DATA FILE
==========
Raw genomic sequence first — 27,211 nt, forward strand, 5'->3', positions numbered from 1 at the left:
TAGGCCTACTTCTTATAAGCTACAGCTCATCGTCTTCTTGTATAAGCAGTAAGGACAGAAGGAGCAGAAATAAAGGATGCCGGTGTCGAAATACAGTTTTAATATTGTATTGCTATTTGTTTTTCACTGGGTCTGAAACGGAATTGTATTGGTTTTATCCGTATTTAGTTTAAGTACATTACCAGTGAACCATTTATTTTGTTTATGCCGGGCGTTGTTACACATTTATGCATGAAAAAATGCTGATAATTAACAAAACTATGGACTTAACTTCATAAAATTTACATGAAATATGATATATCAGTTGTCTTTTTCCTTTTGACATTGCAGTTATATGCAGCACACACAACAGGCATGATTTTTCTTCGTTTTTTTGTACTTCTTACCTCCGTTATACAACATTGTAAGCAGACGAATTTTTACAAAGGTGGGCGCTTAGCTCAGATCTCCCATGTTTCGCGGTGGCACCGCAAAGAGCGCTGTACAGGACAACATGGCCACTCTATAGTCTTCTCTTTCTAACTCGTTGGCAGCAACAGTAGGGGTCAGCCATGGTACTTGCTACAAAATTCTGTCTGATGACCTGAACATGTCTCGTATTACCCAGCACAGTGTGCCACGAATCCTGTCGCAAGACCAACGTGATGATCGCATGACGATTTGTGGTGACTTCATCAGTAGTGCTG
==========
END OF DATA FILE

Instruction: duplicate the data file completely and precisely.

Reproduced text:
Raw genomic sequence first — 27,211 nt, forward strand, 5'->3', positions numbered from 1 at the left:
TAGGCCTACTTCTTATAAGCTACAGCTCATCGTCTTCTTGTATAAGCAGTAAGGACAGAAGGAGCAGAAATAAAGGATGCCGGTGTCGAAATACAGTTTTAATATTGTATTGCTATTTGTTTTTCACTGGGTCTGAAACGGAATTGTATTGGTTTTATCCGTATTTAGTTTAAGTACATTACCAGTGAACCATTTATTTTGTTTATGCCGGGCGTTGTTACACATTTATGCATGAAAAAATGCTGATAATTAACAAAACTATGGACTTAACTTCATAAAATTTACATGAAATATGATATATCAGTTGTCTTTTTCCTTTTGACATTGCAGTTATATGCAGCACACACAACAGGCATGATTTTTCTTCGTTTTTTTGTACTTCTTACCTCCGTTATACAACATTGTAAGCAGACGAATTTTTACAAAGGTGGGCGCTTAGCTCAGATCTCCCATGTTTCGCGGTGGCACCGCAAAGAGCGCTGTACAGGACAACATGGCCACTCTATAGTCTTCTCTTTCTAACTCGTTGGCAGCAACAGTAGGGGTCAGCCATGGTACTTGCTACAAAATTCTGTCTGATGACCTGAACATGTCTCGTATTACCCAGCACAGTGTGCCACGAATCCTGTCGCAAGACCAACGTGATGATCGCATGACGATTTGTGGTGACTTCATCAGTAGTGCTG